Meanwhile, in the short-term, the President should become a much better advocate abroad for U.S. foreign policy and communicate directly with foreign citizens on their own television and radio (with simultaneous translation/subtitles), especially when there are disagreements or misunderstandings. For example, President Bush should prepare himself to go on French, German, Italian, and Spanish political talk shows, to be interviewed and even debate with European political leaders and journalists. The president of the U.S. cannot afford to be perceived as aloof or unconcerned with foreign public opinion. He must show that he cares, and wants to make U.S. positions and rationales clear. He must do his utmost to be totally sincere and direct, and not be defensive or condescending. Just making the effort is as important as being persuasive. The gesture, the sincere concern, the effort to communicate directly will be greatly appreciated, and result in much increased goodwill abroad. Differences of opinion -such as on Kyoto/global warming, the International Court of Justice, and even Iraq- are not nearly as important as having a direct, sincere, personal dialogue. President Bush should also take some cultural trips through Europe, showing genuine interest and appreciation. He must realize that his domestic constituency is no longer his only constituency. In the age of global mass communications and the primacy of public opinion, the whole world has become his constituency.

As for the Muslim world, anti-American sentiment is based on two issues:

l) the Israeli-Palestinian conflict, and 2) Islam’s aggressive intolerance. The U.S. is viewed as the reason Israel exists and as Israel’s unjust ally in the violation of Palestinian rights. Furthermore, the U.S. is viewed as an “infidel” nation, while the Koran exhorts Muslims to kill and maim “infidels” wherever they can be found, asserting that Allah wants only Islam and rejects all other religions. (Contrary to the West’s conventional wisdom, Islam is not moderate, it is radical, as any reading of the Koran clearly reveals. There are moderate and passive Muslims, but there is no moderate Koran, and therefore no moderate Islam. That explains Islamic terrorism, which will only be eradicated after Islam itself is reformed through the repudiation of various segments of the Koran.) These two issues must be faced squarely, frontally, not with head-in-the-sand wishful thinking and denial of the existence of real, profound differences, not with the attitude that the solution requires nothing more than sugarcoated public relations while avoiding frank discussions on sensitive matters.

The President should try to personally engage with the Muslim world on its own television and radio stations, seeking permission to grant interviews and participate in debates with leading Muslim politicians, religious authorities, and journalists. He should show his deep concern and determination to find a just, fair solution to the Israeli-Palestinian conflict, but also -however sensitive the issue- his rejection of Islam’s misguided intolerance and discriminations by asserting his belief (and it must be his belief, no matter that he is of the Christian faith!) 1) that God -if God exists- has no favorites, i.e., no favorite religion, and no favorite people, and that any religion which asserts the contrary must be gravely mistaken, 2) that the term “infidel” must be forever banned, 3) that God must love all men and women equally, regardless of their religious belief or lack of belief, and 4) that God only wants man to do good on Earth and avoid strife, particularly religious strife. He should insist that Muslims give women equal rights and that forcing women to cover is a violation of their human rights, their equal rights, not a symbol of religiosity but only of women’s submission to men and oppression by men, a primitive and unacceptable tradition. And he should also explain how Muslim society’s economic and social prosperity depends on women’s equal rights and on separation of church and state, just as in the West. Muslims have not reformed Islam for 700 years. They need to be pushed to do so without further delay.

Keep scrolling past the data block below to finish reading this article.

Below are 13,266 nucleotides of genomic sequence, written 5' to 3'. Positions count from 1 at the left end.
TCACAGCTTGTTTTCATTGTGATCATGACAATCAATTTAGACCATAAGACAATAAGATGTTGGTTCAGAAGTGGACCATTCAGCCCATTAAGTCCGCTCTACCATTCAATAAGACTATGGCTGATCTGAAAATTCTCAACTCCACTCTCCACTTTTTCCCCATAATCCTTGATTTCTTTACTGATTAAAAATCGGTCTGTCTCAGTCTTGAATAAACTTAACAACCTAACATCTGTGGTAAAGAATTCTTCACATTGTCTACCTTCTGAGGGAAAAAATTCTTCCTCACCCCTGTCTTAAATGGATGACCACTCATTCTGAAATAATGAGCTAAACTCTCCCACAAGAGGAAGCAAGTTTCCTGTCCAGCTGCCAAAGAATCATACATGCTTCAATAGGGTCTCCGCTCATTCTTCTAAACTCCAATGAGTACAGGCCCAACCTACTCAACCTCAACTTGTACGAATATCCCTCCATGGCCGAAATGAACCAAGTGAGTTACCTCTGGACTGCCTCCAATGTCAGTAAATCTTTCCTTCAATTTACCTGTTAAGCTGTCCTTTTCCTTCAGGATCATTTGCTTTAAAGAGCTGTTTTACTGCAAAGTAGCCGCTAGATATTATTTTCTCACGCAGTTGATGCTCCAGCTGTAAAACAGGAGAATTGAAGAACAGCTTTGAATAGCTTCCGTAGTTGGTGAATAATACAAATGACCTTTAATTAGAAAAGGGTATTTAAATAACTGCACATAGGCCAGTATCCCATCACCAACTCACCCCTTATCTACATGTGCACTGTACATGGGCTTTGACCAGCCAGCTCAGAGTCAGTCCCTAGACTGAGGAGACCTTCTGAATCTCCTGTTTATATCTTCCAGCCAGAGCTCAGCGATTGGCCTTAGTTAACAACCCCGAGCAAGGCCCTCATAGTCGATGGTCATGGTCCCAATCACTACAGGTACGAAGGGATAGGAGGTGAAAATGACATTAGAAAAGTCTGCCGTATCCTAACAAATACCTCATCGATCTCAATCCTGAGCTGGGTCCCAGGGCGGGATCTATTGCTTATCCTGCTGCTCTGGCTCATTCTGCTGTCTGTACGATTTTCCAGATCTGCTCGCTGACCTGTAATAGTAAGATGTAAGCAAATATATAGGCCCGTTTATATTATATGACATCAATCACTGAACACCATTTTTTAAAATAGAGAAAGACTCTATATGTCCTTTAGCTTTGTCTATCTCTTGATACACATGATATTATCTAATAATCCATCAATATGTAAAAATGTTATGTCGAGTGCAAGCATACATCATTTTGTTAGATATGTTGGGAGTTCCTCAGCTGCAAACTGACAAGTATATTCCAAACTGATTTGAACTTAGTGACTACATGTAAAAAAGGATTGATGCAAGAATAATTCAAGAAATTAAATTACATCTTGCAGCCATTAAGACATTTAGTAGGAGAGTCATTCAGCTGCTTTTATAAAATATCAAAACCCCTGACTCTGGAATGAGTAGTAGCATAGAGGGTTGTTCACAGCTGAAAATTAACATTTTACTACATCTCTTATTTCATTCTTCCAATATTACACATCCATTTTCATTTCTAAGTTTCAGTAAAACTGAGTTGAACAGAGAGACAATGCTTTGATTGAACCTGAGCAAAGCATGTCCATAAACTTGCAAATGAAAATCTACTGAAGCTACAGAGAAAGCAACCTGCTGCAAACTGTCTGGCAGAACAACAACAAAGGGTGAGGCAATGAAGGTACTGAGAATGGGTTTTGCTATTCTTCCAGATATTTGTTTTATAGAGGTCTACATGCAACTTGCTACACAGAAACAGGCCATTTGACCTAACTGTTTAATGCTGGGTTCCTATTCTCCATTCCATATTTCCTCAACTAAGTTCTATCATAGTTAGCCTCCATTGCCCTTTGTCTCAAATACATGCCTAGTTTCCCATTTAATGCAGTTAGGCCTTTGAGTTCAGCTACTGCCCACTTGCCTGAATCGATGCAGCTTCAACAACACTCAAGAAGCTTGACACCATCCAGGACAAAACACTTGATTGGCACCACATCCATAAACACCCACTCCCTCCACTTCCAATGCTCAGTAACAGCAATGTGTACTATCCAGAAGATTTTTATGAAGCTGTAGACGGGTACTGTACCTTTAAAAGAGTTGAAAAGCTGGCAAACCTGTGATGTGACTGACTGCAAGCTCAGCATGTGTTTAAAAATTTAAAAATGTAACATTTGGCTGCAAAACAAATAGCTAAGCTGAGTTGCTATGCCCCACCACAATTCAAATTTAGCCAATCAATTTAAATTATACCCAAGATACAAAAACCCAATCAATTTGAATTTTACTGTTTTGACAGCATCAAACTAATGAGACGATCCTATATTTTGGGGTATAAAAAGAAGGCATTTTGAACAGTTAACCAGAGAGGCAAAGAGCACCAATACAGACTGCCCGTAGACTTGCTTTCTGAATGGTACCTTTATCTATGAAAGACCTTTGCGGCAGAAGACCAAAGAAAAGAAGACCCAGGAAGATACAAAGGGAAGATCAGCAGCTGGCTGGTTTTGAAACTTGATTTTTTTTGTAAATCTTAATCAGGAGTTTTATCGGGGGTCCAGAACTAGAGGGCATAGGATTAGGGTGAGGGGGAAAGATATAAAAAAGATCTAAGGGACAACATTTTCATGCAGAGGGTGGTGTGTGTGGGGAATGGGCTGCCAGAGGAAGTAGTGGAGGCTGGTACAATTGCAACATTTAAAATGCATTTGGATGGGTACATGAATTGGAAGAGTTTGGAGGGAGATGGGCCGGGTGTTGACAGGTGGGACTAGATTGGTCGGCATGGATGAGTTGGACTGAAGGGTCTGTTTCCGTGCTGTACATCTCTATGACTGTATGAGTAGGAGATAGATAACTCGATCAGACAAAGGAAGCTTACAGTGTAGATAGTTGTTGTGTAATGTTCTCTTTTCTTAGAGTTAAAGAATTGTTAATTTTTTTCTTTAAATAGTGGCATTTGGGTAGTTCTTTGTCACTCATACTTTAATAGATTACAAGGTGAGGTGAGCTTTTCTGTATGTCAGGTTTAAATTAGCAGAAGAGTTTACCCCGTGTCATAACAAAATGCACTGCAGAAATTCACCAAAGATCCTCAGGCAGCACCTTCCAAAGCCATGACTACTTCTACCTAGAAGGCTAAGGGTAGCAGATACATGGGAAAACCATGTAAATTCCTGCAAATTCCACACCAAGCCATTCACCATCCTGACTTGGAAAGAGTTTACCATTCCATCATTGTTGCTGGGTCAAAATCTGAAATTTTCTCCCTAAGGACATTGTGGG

As for the Israeli-Palestinian question, the President should set the historical record straight regarding the reason Israel exists -i.e., the Holocaust, which had nothing to do with the U.S.- and explain that our support for Israel is based on the fact that the Jews have been unjustly persecuted for centuries and that they deserve to live in peace in their own country, Israel, where they lawfully settled under the British Protectorate of Palestine after WW II. He must point out that the Koran unjustly singles out Jews for reprobation and punishment simply because they do not embrace Islam, and that there would be no occupation of the West Bank and Gaza had the Arabs not gone to war with Israel in 1967 and 1973. Reason must be made to prevail. At the same time, the President must loudly insist that Israel cannot fairly make biblical claims to the West Bank in order to justify its settlements. That is an open invitation to religious discrimination and conflict. The President needs to be scrupulously fair, and not forget that good diplomacy cannot consist of appeasement and denial, that problems must be faced squarely and resolved, not swept under the rug where they will fester.